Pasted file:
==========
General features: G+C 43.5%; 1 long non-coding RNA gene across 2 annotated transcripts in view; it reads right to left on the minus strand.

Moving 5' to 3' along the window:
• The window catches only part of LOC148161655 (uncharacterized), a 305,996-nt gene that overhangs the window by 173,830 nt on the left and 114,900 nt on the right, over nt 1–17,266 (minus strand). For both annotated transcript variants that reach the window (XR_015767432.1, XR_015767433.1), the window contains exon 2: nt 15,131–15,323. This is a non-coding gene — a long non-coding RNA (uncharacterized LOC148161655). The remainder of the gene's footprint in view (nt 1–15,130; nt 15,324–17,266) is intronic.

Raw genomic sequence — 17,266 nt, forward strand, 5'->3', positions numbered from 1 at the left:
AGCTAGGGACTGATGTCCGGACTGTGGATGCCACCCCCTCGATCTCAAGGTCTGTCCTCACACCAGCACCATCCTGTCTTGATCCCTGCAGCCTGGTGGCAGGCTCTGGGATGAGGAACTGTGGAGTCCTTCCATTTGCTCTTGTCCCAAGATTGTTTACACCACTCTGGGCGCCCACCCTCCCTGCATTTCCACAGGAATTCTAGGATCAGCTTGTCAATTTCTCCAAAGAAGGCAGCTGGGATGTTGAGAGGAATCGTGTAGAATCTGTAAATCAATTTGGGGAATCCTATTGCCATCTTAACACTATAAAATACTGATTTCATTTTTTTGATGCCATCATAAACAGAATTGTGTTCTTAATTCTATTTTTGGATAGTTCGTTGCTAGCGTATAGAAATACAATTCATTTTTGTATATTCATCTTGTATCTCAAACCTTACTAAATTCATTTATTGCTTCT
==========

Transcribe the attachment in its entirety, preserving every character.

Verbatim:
General features: G+C 43.5%; 1 long non-coding RNA gene across 2 annotated transcripts in view; it reads right to left on the minus strand.

Moving 5' to 3' along the window:
• The window catches only part of LOC148161655 (uncharacterized), a 305,996-nt gene that overhangs the window by 173,830 nt on the left and 114,900 nt on the right, over nt 1–17,266 (minus strand). For both annotated transcript variants that reach the window (XR_015767432.1, XR_015767433.1), the window contains exon 2: nt 15,131–15,323. This is a non-coding gene — a long non-coding RNA (uncharacterized LOC148161655). The remainder of the gene's footprint in view (nt 1–15,130; nt 15,324–17,266) is intronic.

Raw genomic sequence — 17,266 nt, forward strand, 5'->3', positions numbered from 1 at the left:
AGCTAGGGACTGATGTCCGGACTGTGGATGCCACCCCCTCGATCTCAAGGTCTGTCCTCACACCAGCACCATCCTGTCTTGATCCCTGCAGCCTGGTGGCAGGCTCTGGGATGAGGAACTGTGGAGTCCTTCCATTTGCTCTTGTCCCAAGATTGTTTACACCACTCTGGGCGCCCACCCTCCCTGCATTTCCACAGGAATTCTAGGATCAGCTTGTCAATTTCTCCAAAGAAGGCAGCTGGGATGTTGAGAGGAATCGTGTAGAATCTGTAAATCAATTTGGGGAATCCTATTGCCATCTTAACACTATAAAATACTGATTTCATTTTTTTGATGCCATCATAAACAGAATTGTGTTCTTAATTCTATTTTTGGATAGTTCGTTGCTAGCGTATAGAAATACAATTCATTTTTGTATATTCATCTTGTATCTCAAACCTTACTAAATTCATTTATTGCTTCT